Whether you're taking photographs in the garden for pleasure, sharing with friends, exhibiting at the fair, or just enjoying next January when the predominant color is white, there are a few tips that can help you create stunning photographs instead of snapshots.

I’m going to date myself again -- back when we bought a roll of Ektachrome for four bucks, much more care was taken to make every shot count! Today some shoot with careless abandon hoping that one of 500 or so will be a “keeper.” The same guidelines still apply if you're using your phone, a digital point-and-shoot or a digital camera with interchangeable lenses.

Photography is all about light. Train yourself to see what the light is doing. Early mornings with the sun still low give a very different effect from noon light that can be harsh and wash out colors and detail. Shooting in the shadows presents a challenge to capture what you want as well.

You can also do a lot to modify the light that each scene has. If you've ever noticed on a movie set, there is usually someone holding a white or shiny board to reflect light to areas of the scene where the shadows are too deep. Also, a blackboard or board covered with black velvet allows you to have a dark background where there is none. Try it sometime!

Composition is the arrangement of the subject and foreground or background. Study the scene before you put the camera or phone up to your eye. What are you trying to show? Does the background detract? Does the foreground lead your eye to the main subject? Carefully positioning other parts of the scene can lead the eye to the main subject or it can confuse the arrangement.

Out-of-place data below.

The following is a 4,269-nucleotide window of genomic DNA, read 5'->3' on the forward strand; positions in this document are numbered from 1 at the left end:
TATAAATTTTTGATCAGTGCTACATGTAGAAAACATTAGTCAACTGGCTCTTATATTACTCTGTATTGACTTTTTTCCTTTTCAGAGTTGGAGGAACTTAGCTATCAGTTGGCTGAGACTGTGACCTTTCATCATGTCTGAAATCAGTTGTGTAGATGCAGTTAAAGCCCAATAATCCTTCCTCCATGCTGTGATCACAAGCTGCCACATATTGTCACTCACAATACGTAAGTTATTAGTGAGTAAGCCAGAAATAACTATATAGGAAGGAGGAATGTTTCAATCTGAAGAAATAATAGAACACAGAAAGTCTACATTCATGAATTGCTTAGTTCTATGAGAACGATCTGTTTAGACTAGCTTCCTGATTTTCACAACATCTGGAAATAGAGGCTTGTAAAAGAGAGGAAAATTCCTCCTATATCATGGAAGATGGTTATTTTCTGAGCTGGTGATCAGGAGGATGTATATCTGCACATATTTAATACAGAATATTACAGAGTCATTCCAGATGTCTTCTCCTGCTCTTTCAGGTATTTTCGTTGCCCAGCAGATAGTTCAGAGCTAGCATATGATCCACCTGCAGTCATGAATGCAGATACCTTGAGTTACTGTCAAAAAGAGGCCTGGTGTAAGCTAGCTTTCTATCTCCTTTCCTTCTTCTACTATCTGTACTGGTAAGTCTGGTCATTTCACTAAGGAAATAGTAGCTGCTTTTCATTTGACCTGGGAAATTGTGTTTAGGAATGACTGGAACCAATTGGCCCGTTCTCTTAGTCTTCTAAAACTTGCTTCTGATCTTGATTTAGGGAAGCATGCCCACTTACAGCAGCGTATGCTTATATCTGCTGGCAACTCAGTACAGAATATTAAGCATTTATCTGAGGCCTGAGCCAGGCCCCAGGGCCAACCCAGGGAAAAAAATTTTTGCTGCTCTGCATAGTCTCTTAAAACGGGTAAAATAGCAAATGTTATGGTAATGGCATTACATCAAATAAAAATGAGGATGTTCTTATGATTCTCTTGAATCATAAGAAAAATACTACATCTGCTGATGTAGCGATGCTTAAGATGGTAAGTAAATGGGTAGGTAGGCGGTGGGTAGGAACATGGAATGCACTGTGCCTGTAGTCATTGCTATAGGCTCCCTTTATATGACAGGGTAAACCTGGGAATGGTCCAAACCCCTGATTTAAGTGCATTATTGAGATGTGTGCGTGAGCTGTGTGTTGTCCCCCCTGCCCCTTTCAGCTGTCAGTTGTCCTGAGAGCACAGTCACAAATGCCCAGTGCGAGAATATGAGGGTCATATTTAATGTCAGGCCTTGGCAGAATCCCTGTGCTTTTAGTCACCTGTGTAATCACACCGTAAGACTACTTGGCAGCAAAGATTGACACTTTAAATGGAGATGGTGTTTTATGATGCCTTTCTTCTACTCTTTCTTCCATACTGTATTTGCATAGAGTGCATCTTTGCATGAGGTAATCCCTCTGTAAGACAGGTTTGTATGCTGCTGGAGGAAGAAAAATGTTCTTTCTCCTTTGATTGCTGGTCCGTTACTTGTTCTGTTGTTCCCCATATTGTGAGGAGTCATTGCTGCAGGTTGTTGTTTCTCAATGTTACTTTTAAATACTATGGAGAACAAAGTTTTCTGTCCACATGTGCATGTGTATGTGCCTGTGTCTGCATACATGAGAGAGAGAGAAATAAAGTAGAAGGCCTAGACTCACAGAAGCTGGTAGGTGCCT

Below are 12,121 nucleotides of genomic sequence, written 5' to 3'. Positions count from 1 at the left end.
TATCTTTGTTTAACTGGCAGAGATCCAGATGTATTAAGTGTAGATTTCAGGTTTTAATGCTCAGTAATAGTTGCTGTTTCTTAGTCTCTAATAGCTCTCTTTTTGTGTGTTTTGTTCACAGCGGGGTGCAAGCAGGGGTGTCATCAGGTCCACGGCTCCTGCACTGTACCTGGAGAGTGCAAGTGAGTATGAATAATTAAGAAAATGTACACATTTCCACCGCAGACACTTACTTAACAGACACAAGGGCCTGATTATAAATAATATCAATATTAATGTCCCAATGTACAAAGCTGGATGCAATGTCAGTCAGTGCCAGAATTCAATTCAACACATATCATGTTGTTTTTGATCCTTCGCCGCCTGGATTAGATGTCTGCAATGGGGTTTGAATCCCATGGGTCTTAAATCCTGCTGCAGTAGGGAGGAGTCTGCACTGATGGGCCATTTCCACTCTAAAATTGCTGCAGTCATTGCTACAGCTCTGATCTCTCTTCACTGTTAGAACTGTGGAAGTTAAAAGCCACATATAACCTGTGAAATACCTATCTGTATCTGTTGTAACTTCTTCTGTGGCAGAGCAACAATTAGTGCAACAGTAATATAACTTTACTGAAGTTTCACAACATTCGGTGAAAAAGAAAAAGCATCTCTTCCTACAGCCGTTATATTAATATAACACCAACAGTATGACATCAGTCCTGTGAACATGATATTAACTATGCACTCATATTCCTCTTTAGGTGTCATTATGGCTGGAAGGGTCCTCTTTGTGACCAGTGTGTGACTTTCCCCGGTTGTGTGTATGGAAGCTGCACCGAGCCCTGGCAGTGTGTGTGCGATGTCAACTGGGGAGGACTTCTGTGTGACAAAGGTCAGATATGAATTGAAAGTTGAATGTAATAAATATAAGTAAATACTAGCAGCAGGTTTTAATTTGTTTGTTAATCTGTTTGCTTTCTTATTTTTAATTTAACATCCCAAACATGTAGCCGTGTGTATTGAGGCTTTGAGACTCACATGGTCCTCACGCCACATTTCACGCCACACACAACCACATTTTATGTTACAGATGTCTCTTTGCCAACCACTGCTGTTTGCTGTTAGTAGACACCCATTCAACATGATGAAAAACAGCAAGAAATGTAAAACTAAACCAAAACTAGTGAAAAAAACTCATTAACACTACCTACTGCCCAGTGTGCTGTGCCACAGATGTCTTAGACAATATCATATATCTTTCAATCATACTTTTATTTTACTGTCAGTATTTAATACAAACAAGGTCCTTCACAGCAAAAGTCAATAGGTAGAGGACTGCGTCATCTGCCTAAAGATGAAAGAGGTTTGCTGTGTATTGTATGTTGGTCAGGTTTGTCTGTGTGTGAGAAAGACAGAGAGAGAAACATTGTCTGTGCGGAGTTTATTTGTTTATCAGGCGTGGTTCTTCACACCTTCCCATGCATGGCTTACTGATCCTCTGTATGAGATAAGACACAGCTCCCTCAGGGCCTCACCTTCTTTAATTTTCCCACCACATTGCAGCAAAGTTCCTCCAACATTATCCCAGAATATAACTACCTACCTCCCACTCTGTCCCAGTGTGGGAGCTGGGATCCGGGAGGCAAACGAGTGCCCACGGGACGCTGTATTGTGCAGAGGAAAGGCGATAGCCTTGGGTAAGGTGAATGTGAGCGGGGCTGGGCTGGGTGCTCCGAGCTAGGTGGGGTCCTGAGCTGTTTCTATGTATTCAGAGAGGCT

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One technique that is as old as photography is to employ the “rule of thirds.” Mentally divide the scene you are shooting into thirds horizontally and vertically. Change the camera position so that the main subject is in one of the intersections of these thirds. This makes for a much more dynamic photograph.

Those of you with a digital camera can select lens openings that isolate the subject with sharp focus or allow the foreground and background to both be sharp. You can also choose to shoot with telephoto, wide-angle or normal lenses. That is a distinct advantage that an adjustable camera has. By carefully planning your shots with a phone, you can get very similar effects too.

Today virtually all photographs will be downloaded to a computer to store, print or share. Some phones and digital cameras allow you to employ special effects to modify the image. I will keep my thoughts to myself about this one. However, you do have the ability to modify exposure, sharpness, color balance, file size and contrast as well as to crop the image. These usually need to be done. With a bit of practice, you can turn a poor image into a great one.

When you're done shooting, sit back and study the images. What could be done to improve them? Need some dew drops? A spray bottle works wonders sometimes. Maybe you need to get down on your belly for those garden close-ups, just be sure to check for ticks later. If you are shooting flower photos, wait for the perfect time when the blooms are at their peak. Share them with others and ask for feedback. Happy shooting!

These local garden articles will reach you each week throughout the gardening season, but gardening information can be found year-round by clicking on "Yard and Garden” at the University of Minnesota Extension website, www.extension.umn.edu, or by visiting our Facebook page at www.facebook.com/Beltramicountymastergardeners.

Local Master Gardeners will respond to questions via voicemail. Call (218) 444-7916, and leave your name, number and question.